It gives you advice on:
- how to respond if you are offered work but are concerned about returning to work generally or at a particular workplace;
- how to respond if you are on furlough and an agency asks you to declare yourself available for work; and
- how to seek advice and support if you are threatened with any penalty as a result of expressing concerns about returning to work.
If you are a supply member already working in a school or college on a long-term placement, you should read our separate advice for NEU members in relation to wider opening.
The advice is for members in England and Wales.
Wider opening of schools and colleges
Please check the latest NEU position on wider opening.
The NEU is seeking to ensure that safety measures are in place in all workplaces to protect all staff, including supply staff.
The DfE has advised schools to ensure they are able to continue to employ supply staff where necessary, so schools’ Covid-19 safety policies should be drawn up with supply staff in mind, as well as permanent staff and students. The NEU has also reminded all schools about this.
Responding to offers of work
For most supply staff, any offer of work after such a long period of disruption and financial loss will be welcome, but many will want to seek assurances about the likely ‘Covid-19 safety’ of education workplaces.
Every employer is under a legal duty to ensure the health and safety of employees and others present in their workplaces, including temporary staff for whom it is not the legal employer. This means that workplaces must be safe in general terms and for you specifically. You should be provided with a copy of all safety procedures on arrival at the school, and preferably before.
When placing you in a workplace, your agency also has a general duty of care towards you in relation to your safety. Before it offers you work, the law says that your agency must consider whether it will be safe for you to work at the proposed workplace. It is legitimate for you to ask your agency what steps it has taken to assure itself that schools are safe and for it to obtain copies of safety procedures to provide to prospective temporary staff.
You could ask the agency the following questions.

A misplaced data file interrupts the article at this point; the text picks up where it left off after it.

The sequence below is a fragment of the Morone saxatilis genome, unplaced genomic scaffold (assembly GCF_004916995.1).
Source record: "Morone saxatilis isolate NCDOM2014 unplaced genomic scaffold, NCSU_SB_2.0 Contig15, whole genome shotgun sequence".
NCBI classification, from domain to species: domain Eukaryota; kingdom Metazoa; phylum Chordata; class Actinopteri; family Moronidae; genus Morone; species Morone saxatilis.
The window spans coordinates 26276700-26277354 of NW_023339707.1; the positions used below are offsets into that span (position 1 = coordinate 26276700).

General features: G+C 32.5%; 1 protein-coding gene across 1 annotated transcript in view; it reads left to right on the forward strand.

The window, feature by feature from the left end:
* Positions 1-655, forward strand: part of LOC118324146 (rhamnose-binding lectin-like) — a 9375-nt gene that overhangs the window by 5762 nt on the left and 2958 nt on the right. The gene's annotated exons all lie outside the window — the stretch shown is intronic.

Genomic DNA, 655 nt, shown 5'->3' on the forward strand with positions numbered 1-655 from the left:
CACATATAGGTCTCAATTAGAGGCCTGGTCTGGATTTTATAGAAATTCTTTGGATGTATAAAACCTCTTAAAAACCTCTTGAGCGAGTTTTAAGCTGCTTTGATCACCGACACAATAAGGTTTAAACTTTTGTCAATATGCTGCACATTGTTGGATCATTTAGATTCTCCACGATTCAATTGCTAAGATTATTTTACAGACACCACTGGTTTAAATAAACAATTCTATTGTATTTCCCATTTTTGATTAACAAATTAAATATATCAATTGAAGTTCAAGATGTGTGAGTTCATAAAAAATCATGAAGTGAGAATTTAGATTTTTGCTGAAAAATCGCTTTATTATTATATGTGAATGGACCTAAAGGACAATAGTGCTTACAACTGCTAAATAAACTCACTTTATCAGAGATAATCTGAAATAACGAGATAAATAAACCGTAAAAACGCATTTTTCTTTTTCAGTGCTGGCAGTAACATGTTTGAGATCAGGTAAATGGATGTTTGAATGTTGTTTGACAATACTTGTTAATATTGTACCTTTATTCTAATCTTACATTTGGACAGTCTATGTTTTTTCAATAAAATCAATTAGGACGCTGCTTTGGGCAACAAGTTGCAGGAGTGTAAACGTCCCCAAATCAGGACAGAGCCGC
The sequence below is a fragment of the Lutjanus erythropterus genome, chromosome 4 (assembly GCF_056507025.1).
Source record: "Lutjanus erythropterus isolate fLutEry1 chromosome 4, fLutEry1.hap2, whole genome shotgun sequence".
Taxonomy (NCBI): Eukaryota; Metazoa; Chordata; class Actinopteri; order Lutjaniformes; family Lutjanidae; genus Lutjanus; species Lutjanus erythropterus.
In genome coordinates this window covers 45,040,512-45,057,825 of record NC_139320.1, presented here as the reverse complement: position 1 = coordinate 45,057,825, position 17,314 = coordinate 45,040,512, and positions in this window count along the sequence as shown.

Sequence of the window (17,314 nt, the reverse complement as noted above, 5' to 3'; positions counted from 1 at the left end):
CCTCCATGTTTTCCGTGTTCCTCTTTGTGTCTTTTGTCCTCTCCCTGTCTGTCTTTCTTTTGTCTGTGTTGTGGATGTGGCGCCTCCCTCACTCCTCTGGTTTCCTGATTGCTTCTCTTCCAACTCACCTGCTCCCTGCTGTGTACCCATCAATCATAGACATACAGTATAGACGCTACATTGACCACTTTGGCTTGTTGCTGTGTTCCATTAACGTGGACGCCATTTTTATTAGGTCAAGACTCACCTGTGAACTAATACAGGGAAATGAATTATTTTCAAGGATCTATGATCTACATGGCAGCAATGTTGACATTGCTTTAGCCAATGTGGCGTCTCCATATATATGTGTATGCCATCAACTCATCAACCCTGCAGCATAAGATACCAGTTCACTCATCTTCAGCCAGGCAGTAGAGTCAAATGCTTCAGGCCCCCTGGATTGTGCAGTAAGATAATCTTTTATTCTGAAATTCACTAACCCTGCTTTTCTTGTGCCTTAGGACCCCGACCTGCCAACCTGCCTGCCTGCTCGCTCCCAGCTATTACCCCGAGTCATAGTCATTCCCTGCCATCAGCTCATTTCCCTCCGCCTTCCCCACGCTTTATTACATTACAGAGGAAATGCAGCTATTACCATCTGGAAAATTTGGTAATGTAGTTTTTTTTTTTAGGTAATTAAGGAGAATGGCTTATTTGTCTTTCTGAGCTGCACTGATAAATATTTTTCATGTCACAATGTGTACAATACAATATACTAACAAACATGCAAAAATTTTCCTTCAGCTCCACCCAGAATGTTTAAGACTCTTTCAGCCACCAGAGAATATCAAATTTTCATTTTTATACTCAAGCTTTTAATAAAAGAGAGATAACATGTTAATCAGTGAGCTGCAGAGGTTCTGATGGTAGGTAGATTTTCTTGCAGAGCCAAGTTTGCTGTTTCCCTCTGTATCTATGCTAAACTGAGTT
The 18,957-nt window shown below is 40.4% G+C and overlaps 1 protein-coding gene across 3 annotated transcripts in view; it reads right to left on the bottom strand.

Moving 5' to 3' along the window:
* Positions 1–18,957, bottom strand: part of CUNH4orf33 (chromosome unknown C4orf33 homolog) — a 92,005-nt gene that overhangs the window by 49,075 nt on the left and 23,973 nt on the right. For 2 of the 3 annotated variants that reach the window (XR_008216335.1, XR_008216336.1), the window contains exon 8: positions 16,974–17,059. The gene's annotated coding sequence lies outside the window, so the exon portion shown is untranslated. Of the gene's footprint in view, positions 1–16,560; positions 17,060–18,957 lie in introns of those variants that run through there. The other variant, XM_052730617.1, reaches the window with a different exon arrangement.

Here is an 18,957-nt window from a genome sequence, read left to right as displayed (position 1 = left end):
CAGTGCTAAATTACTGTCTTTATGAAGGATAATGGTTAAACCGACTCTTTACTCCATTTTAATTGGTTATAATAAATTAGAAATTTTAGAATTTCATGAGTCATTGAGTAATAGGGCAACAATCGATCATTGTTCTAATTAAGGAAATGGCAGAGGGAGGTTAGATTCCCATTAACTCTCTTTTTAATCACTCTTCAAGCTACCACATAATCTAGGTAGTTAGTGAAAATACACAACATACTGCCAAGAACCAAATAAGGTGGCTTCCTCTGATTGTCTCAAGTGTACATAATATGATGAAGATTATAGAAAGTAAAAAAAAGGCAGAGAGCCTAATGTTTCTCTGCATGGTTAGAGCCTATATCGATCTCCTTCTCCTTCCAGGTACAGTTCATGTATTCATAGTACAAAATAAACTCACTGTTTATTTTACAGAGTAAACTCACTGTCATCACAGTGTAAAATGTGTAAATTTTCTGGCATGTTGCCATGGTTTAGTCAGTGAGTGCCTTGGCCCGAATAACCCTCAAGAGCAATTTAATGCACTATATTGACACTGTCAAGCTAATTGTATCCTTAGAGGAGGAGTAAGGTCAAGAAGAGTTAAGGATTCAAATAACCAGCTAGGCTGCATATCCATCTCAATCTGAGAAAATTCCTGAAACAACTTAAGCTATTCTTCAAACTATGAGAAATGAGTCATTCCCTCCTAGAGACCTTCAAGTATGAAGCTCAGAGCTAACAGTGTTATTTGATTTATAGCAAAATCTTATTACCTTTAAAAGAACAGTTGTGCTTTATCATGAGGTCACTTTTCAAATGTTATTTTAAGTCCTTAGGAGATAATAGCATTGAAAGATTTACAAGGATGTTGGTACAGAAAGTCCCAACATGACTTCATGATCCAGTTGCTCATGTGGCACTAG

- Is the agency satisfied that the proposed workplace is safe for staff generally?
- What steps has it taken to ensure that it is?
- Has it asked for the school’s risk assessment and safety procedures?
- Can it provide you with a copy of these documents before you go to the school?
- Will you be allowed (during paid time) to fully familiarise yourself with working arrangements before commencing work?
If you are concerned about specific issues, you could also ask about the following:
- Social distancing – will this be maintained appropriately in accordance with DfE guidance?
- Cleaning provisions – are these adequate?
- Face coverings – are these required to be worn in accordance with DfE guidance?
- PPE provision – will this be provided as necessary?
- Is there an adequate track and trace process in place?
- Are plans in relation to either a suspected in-school case, a school outbreak or local outbreak adequate and robust?
If you are in a vulnerable or higher risk category, you could ask:
- Is the agency satisfied that the workplace is safe for you personally?
- Has it informed the employer of your personal circumstances and asked the employer to take them into account via an individual risk assessment if necessary?
Use our advice on vulnerable and higher risk staff and let your agency know about anything that may make it difficult for you to work. This includes your own health or that of family members, or other matters such as childcare difficulties or issues with travelling to any particular workplace, and if you require protective or supportive measures.
If you work via an umbrella company arrangement, that umbrella company is your employer and you are legally its employee. The fact that it may not involved in the process of securing placements for you does not exempt it from its responsibility in relation to your health and safety as its employee if you return to work.
If you have any concerns after going into any workplace, find out the name of the NEU rep and speak to them in the first instance. If there is no NEU rep, contact your NEU local officers.
Responding to questions about availability for work if you are furloughed
If you are asked by an agency to say whether or not you are available for work:
- reply that you may be available for work and that you want to be informed of available assignments
- say that you will need to discuss the safety of each individual assignment, given the legal obligations with regard to health and safety both for the agency and for the employer at the particular workplace
- use our advice on vulnerable and higher risk staff and let your agency know about anything that may make it difficult or impossible for you to work in school, such as your own health, that of family members, or other matters such as childcare difficulties – or if you require protective or supportive measures
- do not say that you are unavailable for work especially while you continue to be furloughed.
Seeking support if you are threatened with being penalised
The Government is advising all employers to engage with any legitimate concerns about returning to work. This applies just as much in moral terms to agencies, and certainly applies in legal terms to umbrella companies as legal employers.
You should seek support from the NEU locally if you are threatened with any penalty for saying that you are not available to work on health or other reasonable grounds, or refusing to work in any workplace which you reasonably believe to be unsafe.